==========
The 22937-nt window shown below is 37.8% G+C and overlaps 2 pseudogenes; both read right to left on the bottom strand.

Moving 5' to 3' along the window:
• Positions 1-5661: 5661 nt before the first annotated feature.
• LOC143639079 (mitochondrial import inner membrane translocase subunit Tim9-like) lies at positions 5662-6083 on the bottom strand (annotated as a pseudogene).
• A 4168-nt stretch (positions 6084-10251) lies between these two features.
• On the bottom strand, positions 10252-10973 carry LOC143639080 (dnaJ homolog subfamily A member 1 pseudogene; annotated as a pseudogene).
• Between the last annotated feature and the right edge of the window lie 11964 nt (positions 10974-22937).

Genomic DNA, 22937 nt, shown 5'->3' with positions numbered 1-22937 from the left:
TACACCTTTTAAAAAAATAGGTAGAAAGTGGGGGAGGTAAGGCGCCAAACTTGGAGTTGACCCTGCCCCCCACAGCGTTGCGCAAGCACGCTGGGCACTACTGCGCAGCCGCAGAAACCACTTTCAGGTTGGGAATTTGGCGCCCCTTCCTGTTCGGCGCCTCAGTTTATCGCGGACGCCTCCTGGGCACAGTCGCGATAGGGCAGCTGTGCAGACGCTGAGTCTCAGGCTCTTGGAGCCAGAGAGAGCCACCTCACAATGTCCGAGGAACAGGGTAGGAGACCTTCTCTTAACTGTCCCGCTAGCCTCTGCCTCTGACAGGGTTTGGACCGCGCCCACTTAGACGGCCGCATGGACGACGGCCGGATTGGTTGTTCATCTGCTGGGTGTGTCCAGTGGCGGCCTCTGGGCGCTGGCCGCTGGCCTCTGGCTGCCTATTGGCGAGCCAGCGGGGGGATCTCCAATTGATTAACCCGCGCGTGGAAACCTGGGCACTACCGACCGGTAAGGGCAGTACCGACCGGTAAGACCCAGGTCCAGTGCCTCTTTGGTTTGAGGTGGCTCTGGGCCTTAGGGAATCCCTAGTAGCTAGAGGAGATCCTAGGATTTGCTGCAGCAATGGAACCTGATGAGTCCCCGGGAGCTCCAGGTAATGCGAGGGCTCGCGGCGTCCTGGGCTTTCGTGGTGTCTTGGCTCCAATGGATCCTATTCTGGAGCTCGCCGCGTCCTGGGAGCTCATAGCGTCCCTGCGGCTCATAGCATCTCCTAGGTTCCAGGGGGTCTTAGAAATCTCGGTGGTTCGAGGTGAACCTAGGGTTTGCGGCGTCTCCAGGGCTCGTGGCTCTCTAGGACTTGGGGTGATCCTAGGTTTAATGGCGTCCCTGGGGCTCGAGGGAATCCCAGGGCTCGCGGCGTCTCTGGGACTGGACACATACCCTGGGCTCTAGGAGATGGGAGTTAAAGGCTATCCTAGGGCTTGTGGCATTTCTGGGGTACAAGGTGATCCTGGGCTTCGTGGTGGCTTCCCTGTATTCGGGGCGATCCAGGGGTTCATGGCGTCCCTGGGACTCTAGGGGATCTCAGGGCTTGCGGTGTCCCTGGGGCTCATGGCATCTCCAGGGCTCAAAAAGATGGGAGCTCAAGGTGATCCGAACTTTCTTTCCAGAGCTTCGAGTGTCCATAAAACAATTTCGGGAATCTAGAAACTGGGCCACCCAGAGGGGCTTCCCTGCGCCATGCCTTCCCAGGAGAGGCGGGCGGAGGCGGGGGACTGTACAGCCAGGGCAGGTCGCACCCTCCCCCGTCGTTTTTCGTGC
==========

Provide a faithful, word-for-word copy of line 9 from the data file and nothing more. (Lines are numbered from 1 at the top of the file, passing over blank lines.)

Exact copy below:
TACACCTTTTAAAAAAATAGGTAGAAAGTGGGGGAGGTAAGGCGCCAAACTTGGAGTTGACCCTGCCCCCCACAGCGTTGCGCAAGCACGCTGGGCACTACTGCGCAGCCGCAGAAACCACTTTCAGGTTGGGAATTTGGCGCCCCTTCCTGTTCGGCGCCTCAGTTTATCGCGGACGCCTCCTGGGCACAGTCGCGATAGGGCAGCTGTGCAGACGCTGAGTCTCAGGCTCTTGGAGCCAGAGAGAGCCACCTCACAATGTCCGAGGAACAGGGTAGGAGACCTTCTCTTAACTGTCCCGCTAGCCTCTGCCTCTGACAGGGTTTGGACCGCGCCCACTTAGACGGCCGCATGGACGACGGCCGGATTGGTTGTTCATCTGCTGGGTGTGTCCAGTGGCGGCCTCTGGGCGCTGGCCGCTGGCCTCTGGCTGCCTATTGGCGAGCCAGCGGGGGGATCTCCAATTGATTAACCCGCGCGTGGAAACCTGGGCACTACCGACCGGTAAGGGCAGTACCGACCGGTAAGACCCAGGTCCAGTGCCTCTTTGGTTTGAGGTGGCTCTGGGCCTTAGGGAATCCCTAGTAGCTAGAGGAGATCCTAGGATTTGCTGCAGCAATGGAACCTGATGAGTCCCCGGGAGCTCCAGGTAATGCGAGGGCTCGCGGCGTCCTGGGCTTTCGTGGTGTCTTGGCTCCAATGGATCCTATTCTGGAGCTCGCCGCGTCCTGGGAGCTCATAGCGTCCCTGCGGCTCATAGCATCTCCTAGGTTCCAGGGGGTCTTAGAAATCTCGGTGGTTCGAGGTGAACCTAGGGTTTGCGGCGTCTCCAGGGCTCGTGGCTCTCTAGGACTTGGGGTGATCCTAGGTTTAATGGCGTCCCTGGGGCTCGAGGGAATCCCAGGGCTCGCGGCGTCTCTGGGACTGGACACATACCCTGGGCTCTAGGAGATGGGAGTTAAAGGCTATCCTAGGGCTTGTGGCATTTCTGGGGTACAAGGTGATCCTGGGCTTCGTGGTGGCTTCCCTGTATTCGGGGCGATCCAGGGGTTCATGGCGTCCCTGGGACTCTAGGGGATCTCAGGGCTTGCGGTGTCCCTGGGGCTCATGGCATCTCCAGGGCTCAAAAAGATGGGAGCTCAAGGTGATCCGAACTTTCTTTCCAGAGCTTCGAGTGTCCATAAAACAATTTCGGGAATCTAGAAACTGGGCCACCCAGAGGGGCTTCCCTGCGCCATGCCTTCCCAGGAGAGGCGGGCGGAGGCGGGGGACTGTACAGCCAGGGCAGGTCGCACCCTCCCCCGTCGTTTTTCGTGC